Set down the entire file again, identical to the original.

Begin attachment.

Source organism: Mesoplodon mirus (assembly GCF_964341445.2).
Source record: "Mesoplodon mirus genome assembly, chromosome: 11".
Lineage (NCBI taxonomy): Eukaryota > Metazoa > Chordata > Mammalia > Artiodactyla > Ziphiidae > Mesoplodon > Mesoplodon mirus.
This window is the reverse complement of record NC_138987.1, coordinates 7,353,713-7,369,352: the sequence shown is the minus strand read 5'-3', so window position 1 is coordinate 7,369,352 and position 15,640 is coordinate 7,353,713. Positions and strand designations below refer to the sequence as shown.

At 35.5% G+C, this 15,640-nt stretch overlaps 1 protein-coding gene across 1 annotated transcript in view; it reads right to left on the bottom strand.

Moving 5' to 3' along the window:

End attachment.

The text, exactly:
Source organism: Mesoplodon mirus (assembly GCF_964341445.2).
Source record: "Mesoplodon mirus genome assembly, chromosome: 11".
Lineage (NCBI taxonomy): Eukaryota > Metazoa > Chordata > Mammalia > Artiodactyla > Ziphiidae > Mesoplodon > Mesoplodon mirus.
This window is the reverse complement of record NC_138987.1, coordinates 7,353,713-7,369,352: the sequence shown is the minus strand read 5'-3', so window position 1 is coordinate 7,369,352 and position 15,640 is coordinate 7,353,713. Positions and strand designations below refer to the sequence as shown.

At 35.5% G+C, this 15,640-nt stretch overlaps 1 protein-coding gene across 1 annotated transcript in view; it reads right to left on the bottom strand.

Moving 5' to 3' along the window: